Mary Clements is mentioned as "a remarkabley pious and good woman," and yet Mary was accused of witchcraft in 1692 when the girls from Salem were sent to Andover to determine who had “bewitched” the wife of Joseph Bullard. Blindfolded, the girls fell into fits whenever the hands of witch were laid upon them. Mary and many others were accused as a result of this.
She was arrested in 1692, imprisoned, probably tortured, and confessed to being a witch. She was released after three months. Although her husband, ever the gentleman, testified in court that he could not tell when she was possessed and when she was not. A large bond was posted for her appearance.)
Mary (Perkins) Bradbury
related through Betsey Quimby lines
In the notorious witch trials of 1692, Mary Bradbury was indicted for (among other charges):
Witnesses testified that she assumed animal forms; her most unusual metamorphosis was said to have been that of a blue boar.
Another allegation was that she cast spells upon ships.
Over a hundred of her neighbors and townspeople testified on her behalf, but to no avail and she was found guilty of practicing magic and sentenced to be executed.
Through the ongoing efforts of her friends, her execution was delayed. After the witch frenzy had passed, she was released. By some accounts she was allowed to escape. Others claim she bribed her jailer.
Mary Bradbury died of natural causes in her own bed in 1700.
John and Elizabeth PROCTOR
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John Proctor (1632–1692) was a farmer and tavern keeper in 17th century Massachusetts. During the Salem witch trials he was accused of witchcraft, convicted and hanged.
10 great grand aunt - Elizabeth BASSETT PROCTOR wife of John PROCTOR (born 1652 in Lynn, Massachusetts) was accused of witchcraft in the Salem Witch Trials and convicted. Part of her life was dramatized as part of Arthur Miller's play, The Crucible, which was later adapted into a film and opera.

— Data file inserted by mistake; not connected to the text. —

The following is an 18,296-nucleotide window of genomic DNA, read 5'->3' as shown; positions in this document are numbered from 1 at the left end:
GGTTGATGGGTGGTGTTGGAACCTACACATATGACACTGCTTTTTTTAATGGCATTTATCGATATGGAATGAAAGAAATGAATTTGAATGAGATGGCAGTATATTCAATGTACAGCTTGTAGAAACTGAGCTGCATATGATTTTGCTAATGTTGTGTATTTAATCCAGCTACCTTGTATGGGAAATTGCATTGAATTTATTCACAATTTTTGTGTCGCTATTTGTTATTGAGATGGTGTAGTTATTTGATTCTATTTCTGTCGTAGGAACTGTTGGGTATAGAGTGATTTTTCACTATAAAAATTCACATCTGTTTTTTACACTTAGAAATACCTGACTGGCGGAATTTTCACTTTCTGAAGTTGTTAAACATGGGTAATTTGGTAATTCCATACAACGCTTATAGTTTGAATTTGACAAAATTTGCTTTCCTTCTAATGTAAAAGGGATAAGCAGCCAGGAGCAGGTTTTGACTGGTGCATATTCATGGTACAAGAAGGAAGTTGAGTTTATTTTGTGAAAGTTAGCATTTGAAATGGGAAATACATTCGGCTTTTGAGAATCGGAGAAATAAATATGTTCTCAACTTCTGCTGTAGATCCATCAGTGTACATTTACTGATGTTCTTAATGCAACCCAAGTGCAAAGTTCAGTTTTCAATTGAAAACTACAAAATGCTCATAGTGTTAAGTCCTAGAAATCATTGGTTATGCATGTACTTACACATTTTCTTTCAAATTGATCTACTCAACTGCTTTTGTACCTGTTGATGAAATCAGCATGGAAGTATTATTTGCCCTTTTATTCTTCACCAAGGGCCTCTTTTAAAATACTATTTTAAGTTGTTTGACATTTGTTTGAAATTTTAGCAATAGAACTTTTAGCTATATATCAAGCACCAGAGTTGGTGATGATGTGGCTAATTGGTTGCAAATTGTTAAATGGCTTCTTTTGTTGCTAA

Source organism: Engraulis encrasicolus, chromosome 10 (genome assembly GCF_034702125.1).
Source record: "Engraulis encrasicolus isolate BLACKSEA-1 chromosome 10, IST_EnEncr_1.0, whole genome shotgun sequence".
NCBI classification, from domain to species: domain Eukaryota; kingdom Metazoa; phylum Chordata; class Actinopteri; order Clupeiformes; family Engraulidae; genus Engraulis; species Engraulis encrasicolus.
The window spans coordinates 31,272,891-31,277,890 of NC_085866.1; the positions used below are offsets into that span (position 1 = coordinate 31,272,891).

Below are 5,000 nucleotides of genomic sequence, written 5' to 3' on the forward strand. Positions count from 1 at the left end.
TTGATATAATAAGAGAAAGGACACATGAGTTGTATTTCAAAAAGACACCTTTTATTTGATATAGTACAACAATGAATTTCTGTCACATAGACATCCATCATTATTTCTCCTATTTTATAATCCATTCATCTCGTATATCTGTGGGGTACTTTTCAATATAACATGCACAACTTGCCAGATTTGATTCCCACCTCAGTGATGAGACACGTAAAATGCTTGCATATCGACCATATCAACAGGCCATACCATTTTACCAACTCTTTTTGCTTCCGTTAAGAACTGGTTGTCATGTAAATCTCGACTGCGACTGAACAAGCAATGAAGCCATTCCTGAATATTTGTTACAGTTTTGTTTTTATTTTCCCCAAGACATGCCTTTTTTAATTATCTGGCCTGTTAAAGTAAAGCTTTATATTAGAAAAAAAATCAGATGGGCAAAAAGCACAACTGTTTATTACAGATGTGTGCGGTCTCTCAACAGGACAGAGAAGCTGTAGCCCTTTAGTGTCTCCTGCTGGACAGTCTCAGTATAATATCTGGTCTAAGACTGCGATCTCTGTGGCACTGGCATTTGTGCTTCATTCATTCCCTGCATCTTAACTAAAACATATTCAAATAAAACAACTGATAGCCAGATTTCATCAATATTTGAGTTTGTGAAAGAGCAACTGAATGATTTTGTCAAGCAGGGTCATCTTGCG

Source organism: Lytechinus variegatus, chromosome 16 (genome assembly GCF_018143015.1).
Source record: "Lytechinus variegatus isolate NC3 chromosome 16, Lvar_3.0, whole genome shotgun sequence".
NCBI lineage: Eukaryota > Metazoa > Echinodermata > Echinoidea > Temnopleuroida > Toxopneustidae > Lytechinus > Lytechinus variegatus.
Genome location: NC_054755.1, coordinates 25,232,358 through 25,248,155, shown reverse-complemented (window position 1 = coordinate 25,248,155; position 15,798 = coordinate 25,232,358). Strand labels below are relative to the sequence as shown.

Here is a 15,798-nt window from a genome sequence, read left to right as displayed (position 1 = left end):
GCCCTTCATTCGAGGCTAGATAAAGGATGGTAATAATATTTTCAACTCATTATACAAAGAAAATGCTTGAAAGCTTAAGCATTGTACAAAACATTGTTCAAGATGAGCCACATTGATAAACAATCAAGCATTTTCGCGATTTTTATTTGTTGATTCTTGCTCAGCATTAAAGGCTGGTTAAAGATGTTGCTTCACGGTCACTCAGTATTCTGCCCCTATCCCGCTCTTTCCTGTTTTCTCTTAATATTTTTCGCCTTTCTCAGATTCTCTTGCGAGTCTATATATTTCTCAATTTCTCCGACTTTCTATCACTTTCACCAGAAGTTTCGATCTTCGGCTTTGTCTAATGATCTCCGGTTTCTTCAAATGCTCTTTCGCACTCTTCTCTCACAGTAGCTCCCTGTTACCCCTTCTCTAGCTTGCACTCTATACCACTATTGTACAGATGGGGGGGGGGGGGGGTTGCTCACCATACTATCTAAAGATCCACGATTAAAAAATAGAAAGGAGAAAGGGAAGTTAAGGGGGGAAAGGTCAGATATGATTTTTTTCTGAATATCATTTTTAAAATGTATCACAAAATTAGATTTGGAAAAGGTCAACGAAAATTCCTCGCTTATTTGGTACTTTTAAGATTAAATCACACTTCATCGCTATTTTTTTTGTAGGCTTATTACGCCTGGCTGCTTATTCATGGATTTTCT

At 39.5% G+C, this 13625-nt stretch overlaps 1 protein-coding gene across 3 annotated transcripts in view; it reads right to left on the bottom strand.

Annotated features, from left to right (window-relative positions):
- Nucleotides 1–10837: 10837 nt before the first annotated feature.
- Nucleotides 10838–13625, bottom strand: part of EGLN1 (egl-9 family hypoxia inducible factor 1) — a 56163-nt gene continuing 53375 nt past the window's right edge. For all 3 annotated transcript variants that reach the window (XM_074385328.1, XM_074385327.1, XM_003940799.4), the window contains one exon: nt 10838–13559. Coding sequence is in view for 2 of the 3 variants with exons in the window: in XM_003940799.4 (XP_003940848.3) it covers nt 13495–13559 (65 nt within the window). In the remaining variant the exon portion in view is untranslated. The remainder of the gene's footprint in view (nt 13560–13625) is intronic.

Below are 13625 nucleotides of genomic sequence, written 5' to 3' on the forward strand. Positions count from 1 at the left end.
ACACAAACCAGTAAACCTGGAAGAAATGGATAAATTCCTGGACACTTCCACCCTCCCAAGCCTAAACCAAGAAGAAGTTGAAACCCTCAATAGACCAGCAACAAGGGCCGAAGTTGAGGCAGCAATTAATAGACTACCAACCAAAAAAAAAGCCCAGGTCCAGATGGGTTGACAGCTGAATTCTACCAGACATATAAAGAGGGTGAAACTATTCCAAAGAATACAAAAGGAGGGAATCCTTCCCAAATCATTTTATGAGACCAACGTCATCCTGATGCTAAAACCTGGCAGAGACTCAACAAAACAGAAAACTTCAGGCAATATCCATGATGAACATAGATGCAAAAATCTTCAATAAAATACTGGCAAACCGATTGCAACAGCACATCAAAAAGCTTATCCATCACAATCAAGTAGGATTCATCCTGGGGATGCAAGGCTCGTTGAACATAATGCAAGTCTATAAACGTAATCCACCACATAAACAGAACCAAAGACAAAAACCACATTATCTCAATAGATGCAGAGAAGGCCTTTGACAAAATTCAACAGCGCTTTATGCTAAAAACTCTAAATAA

Letter to Boston
John Proctor wrote a letter to the authorities in Boston, Massachusetts to alert them to the issues taking place in Salem and asking them to intervene. In this letter he claimed that if a woman as well respected as Rebecca Nurse could be convicted, then no restraint was left in the town, and he asked that the trials be moved to Boston, Massachusetts or that new judges be appointed. His letter brought about a meeting of eight ministers at Cambridge, Massachusetts on August 1, 1692. No records survive of what took place at this meeting, but when the ministers emerged, they had drastically changed their position on spectral evidence, having previously decided that the devil could take on the form of innocent people. Unfortunately for John Proctor, their decision made no practical difference until after his execution. In early March 1692, the Proctors' servant, Mary Warren, began to have fits, saying she saw the specter of Giles Corey. John Proctor was dismissive of her claims (as he was of all the accusations) and made her work harder; he felt that witchcraft should be suspected of the bewitched girls themselves and not of the respectable women of the village. His negative reactions to the girls' accusations caused Elizabeth to become one of the next accused of practicing witchcraft.